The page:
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In a refashioned shipping container behind a broken-glass-studded cement wall in one of Mexico City’s most dynamic neighbourhoods, a spicy slab of Americana has appeared. It’s lunchtime and crowds of middle-aged professionals and well-dressed twenty-somethings are working their way through ribs, pulled pork and brisket, all of which have been barbecued for hours. As Pedro Ochoa, the energetic 36-year-old co-owner of Porco Rosso, says, “People who come here get a full American dining experience.”

Although Mexican culture increasingly permeates the US – and American consumers have developed a taste for tequila, guacamole and freshly made tacos – US cuisine has been slower to make its way down to Mexico City. Many people here still associate the diet of their northern neighbour with the fast-food chains that have sprung up all over the country in the past 20 years. However, in recent months a new group of gourmet slow-smoked barbecue restaurants has opened in Mexico’s capital. They are helping to introduce its residents to the rich culinary traditions developed by the people who settled in the hills of places such as North Carolina, Tennessee and Texas.

Ochoa, who grew up in Mexico City and learnt about barbecue when he accompanied his wife to New York, says that although many Mexicans have been to the US, few have tasted this type of cooking. “Barbecue is comfort food, slow food,” he says. While most people are familiar with barbecued ribs, not everyone has heard of beef brisket and pulled pork.

Porco Rosso’s co-owner Bobby Craig, whose father is from Kansas, says, “We are showing new cooking techniques here, truly delicious aspects of American culture that have never really been exported because of how complicated they are.”

A few blocks away at Pinche Gringo BBQ, co-owners Dan DeFossey and Roberto Luna see themselves as taking on a role of cultural ambassadors. DeFossey, a New York native who moved to Mexico City six years ago, says, “We are here to offer an authentic American experience. It’s about introducing people to new cultures. Mexicans still hold the stereotype that our food is all burgers and frozen foods but our barbecue is regional, it’s authentic. There’s a different barbecue culture in Kansas, Alabama, Kentucky and Texas.”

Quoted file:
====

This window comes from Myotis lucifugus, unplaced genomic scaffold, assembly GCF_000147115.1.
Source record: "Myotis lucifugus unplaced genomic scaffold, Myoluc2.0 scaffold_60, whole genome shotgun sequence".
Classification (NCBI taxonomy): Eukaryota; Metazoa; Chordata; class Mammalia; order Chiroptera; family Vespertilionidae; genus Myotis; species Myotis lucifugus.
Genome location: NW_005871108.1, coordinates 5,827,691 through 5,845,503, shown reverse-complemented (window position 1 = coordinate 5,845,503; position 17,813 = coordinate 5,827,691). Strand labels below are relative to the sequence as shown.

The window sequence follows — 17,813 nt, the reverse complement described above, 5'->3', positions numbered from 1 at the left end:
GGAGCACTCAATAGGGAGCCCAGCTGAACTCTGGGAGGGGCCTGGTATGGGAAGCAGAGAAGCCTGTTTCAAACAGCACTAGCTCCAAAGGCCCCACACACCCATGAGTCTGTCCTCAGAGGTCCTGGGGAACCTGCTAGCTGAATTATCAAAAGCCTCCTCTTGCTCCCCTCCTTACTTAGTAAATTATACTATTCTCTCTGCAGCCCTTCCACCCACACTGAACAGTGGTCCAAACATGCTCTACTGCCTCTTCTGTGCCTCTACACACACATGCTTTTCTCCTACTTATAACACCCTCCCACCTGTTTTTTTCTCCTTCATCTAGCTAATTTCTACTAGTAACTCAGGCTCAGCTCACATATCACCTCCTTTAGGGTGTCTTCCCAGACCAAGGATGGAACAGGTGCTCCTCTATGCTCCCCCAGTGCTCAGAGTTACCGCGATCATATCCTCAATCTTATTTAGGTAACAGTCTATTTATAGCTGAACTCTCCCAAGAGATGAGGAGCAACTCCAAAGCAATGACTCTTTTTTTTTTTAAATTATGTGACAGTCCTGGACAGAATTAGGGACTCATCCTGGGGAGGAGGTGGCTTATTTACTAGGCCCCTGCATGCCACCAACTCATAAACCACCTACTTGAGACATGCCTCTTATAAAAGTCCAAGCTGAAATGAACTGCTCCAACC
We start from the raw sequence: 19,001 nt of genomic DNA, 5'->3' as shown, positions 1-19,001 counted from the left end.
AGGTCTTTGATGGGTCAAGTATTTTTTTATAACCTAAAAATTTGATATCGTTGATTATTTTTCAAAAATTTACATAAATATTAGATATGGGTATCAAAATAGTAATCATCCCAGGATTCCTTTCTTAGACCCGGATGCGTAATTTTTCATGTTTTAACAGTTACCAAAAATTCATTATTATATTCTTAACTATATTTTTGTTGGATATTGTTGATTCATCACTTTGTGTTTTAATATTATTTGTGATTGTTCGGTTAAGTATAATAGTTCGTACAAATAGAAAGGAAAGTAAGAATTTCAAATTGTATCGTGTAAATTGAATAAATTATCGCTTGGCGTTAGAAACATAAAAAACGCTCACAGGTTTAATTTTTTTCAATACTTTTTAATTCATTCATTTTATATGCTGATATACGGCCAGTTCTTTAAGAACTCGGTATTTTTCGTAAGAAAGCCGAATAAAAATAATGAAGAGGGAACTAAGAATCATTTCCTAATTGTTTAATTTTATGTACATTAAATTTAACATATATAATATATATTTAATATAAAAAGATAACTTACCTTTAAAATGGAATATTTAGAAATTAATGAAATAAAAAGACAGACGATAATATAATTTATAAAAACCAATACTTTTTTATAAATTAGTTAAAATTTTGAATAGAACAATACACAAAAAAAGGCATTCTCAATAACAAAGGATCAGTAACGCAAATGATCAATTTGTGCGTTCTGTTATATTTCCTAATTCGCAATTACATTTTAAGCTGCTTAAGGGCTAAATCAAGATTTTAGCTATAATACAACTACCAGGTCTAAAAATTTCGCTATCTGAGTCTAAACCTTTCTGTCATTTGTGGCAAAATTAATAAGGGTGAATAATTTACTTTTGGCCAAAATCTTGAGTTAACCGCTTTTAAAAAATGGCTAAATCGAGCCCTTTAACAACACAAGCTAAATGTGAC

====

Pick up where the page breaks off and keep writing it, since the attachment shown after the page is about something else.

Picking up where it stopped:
Pinche Gringo uses a massive handcrafted smoker made out of two propane tanks that have been welded together. The lower tank contains the burning firewood and the upper smoking chamber is fitted with racks for the meat. Both the ribs and the brisket are smoked for four to six hours. Co-owner Luna, a Mexico City denizen who first discovered the joy of barbecue while touring the southern US, says, “It’s weird how you have these countries that are so close but so far apart.”

With the lunch crowd starting to arrive en masse, the line from the unpainted antique aluminium trailer where Pinche Gringo’s cashiers work starts to stretch out towards the pavement. Pepe Bonilla, a 43-year-old engineer, points at the menu on the wall. “Pulled pork is like carnitas, more or less,” he says to his companion, drawing a comparison to a local delicacy. Bonilla, a frequent visitor to the restaurant, adds, “In Mexico people think American food is hamburgers and hot dogs. I’ve tried barbecue in Texas but it wasn’t as good as this.”

Although only a few months old, Porco Rosso and Pinche Gringo are usually filled beyond capacity on the weekend. Bonilla is happy to have barbecue in his neighbourhood. “It’s improving the perception of comida gringa,” he says.

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